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South Carolina's Kindergarten Standards

  • SC.K-1. Standard / Course—Foundations of Social Studies: Children as Citizens

    The student will demonstrate an understanding of his or her surroundings.

    • K-1.1. Knowledge And Skills / Essential Question:

      Identify the location of his or her home, school, neighborhood, and city or town on a map.

    • K-1.2. Knowledge And Skills / Essential Question:

      Illustrate the features of his or her home, school, and neighborhood by creating maps, models, and drawings.

    • K-1.3. Knowledge And Skills / Essential Question:

      Identify his or her personal connections to places, including home, school, neighborhood, and city or town.

    • K-1.4. Knowledge And Skills / Essential Question:

      Recognize natural features of his or her environment (e.g., mountains and bodies of water).

    • Social Studies Literacy Skills for the Twenty-First Century:

      1. Interpret information from a variety of social studies resources.(K-1)
      2. Recognize maps, mental maps, and geographic models as representations of spatial relationships.
      3. Find and describe the locations and conditions of places.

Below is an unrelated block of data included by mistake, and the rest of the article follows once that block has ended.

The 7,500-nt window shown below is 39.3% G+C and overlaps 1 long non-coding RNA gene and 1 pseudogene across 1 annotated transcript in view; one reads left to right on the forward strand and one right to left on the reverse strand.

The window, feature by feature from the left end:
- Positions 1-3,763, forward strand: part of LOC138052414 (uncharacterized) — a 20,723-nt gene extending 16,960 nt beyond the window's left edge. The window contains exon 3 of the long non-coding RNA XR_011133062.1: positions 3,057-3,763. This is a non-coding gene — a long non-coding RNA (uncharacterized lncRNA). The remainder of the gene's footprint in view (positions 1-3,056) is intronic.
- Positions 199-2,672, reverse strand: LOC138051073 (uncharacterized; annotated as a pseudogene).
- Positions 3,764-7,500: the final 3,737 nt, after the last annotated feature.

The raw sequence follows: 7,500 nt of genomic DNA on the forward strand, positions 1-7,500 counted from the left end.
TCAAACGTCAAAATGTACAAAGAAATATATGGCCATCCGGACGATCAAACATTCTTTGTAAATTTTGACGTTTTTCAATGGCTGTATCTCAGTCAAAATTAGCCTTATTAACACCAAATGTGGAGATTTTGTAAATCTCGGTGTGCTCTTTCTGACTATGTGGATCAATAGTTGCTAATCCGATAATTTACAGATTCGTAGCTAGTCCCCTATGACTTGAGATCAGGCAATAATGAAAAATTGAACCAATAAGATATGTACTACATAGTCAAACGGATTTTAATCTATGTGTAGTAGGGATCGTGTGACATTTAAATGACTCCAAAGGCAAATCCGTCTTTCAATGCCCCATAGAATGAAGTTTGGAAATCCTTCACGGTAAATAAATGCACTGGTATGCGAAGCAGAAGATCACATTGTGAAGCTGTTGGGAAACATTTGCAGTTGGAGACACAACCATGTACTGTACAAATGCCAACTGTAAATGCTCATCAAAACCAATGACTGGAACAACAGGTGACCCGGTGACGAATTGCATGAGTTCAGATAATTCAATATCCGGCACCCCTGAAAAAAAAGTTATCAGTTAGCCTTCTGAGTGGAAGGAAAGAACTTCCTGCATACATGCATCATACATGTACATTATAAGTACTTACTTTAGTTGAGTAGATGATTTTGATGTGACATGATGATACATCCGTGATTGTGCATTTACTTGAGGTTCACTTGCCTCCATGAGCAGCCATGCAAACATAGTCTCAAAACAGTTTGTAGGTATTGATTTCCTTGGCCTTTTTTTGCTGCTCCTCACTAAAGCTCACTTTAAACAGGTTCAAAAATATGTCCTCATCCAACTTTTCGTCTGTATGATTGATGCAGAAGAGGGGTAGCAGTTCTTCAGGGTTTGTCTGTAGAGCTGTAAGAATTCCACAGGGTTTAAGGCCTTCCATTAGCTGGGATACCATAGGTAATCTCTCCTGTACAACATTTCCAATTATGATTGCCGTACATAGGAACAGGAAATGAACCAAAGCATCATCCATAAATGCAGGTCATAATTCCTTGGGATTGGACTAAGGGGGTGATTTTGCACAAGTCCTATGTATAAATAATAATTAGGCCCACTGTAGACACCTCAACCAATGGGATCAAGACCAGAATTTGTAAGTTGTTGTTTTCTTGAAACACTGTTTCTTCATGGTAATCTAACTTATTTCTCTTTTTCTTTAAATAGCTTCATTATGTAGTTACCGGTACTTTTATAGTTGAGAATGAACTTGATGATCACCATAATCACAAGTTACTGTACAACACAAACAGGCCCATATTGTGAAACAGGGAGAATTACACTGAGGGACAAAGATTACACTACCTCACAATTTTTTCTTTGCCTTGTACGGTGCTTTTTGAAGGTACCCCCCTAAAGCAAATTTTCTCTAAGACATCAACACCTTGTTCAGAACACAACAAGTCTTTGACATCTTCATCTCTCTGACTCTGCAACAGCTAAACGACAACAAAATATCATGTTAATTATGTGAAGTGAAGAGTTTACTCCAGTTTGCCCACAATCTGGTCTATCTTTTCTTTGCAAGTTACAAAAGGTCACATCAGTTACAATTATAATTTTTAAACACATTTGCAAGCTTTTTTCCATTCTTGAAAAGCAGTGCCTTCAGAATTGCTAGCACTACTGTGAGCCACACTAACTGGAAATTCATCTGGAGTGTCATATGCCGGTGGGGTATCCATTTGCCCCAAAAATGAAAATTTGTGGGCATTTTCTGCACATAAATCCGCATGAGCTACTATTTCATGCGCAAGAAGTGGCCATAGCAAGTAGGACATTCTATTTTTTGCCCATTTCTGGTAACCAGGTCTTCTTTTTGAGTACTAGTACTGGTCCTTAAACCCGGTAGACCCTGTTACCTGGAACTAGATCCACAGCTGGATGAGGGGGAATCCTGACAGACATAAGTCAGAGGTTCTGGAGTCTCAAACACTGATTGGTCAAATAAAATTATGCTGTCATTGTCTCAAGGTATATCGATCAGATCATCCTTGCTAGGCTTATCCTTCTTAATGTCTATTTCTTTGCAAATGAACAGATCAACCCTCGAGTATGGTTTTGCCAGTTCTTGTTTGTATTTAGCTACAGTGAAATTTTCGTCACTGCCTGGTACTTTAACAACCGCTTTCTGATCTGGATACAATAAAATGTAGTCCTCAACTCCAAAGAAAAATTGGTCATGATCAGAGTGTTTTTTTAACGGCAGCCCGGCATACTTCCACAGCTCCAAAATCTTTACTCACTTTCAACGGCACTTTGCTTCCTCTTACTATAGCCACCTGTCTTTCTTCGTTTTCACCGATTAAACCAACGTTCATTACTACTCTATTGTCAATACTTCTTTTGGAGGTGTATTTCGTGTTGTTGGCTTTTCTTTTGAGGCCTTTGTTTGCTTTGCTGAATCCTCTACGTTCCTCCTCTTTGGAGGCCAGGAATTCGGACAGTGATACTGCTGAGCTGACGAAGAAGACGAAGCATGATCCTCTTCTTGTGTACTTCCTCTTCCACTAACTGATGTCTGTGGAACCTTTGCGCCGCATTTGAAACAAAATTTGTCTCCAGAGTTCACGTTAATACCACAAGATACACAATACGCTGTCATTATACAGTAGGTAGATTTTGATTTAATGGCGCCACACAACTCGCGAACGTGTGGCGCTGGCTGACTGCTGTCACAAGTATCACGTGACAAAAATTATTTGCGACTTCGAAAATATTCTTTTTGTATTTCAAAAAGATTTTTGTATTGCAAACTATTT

(K-1)Social studies resources include the following: texts, calendars, timelines, maps, mental maps, charts, tables, graphs, flow charts, diagrams, photographs, illustrations, paintings, cartoons, architectural drawings, documents, letters, censuses, artifacts, models, geographic models, aerial photographs, satellite-produced images, and geographic information systems.
  • SC.K-2. Standard / Course—Foundations of Social Studies: Children as Citizens

    The student will demonstrate an understanding of the purpose of rules and the role of authority figures in a child’s life.

    • K-2.1. Knowledge And Skills / Essential Question:

      Explain the purpose of rules and laws and the consequences of breaking them.

    • K-2.2. Knowledge And Skills / Essential Question:

      Summarize the roles of authority figures in a child’s life, including those of parents and teachers.

    • K-2.3. Knowledge And Skills / Essential Question:

      Identify authority figures in the school and the community who enforce rules and laws that keep people safe, including crossing guards, bus drivers, firefighters, and police officers.

    • K-2.4. Knowledge And Skills / Essential Question:

      Explain how following rules and obeying authority figures reflect qualities of good citizenship, including honesty, responsibility, respect, fairness, and patriotism.

    • Social Studies Literacy Skills for the Twenty-First Century:

      1. Interpret information from a variety of social studies resources.(K-2)
      2. Identify his or her place in the family, school, and community.
      3. Practice responsible citizenship within his or her school, community, and state.
      (K-2)Social studies resources include the following: texts, calendars, timelines, maps, mental maps, charts, tables, graphs, flow charts, diagrams, photographs, illustrations, paintings, cartoons, architectural drawings, documents, letters, censuses, artifacts, models, geographic models, aerial photographs, satellite-produced images, and geographic information systems.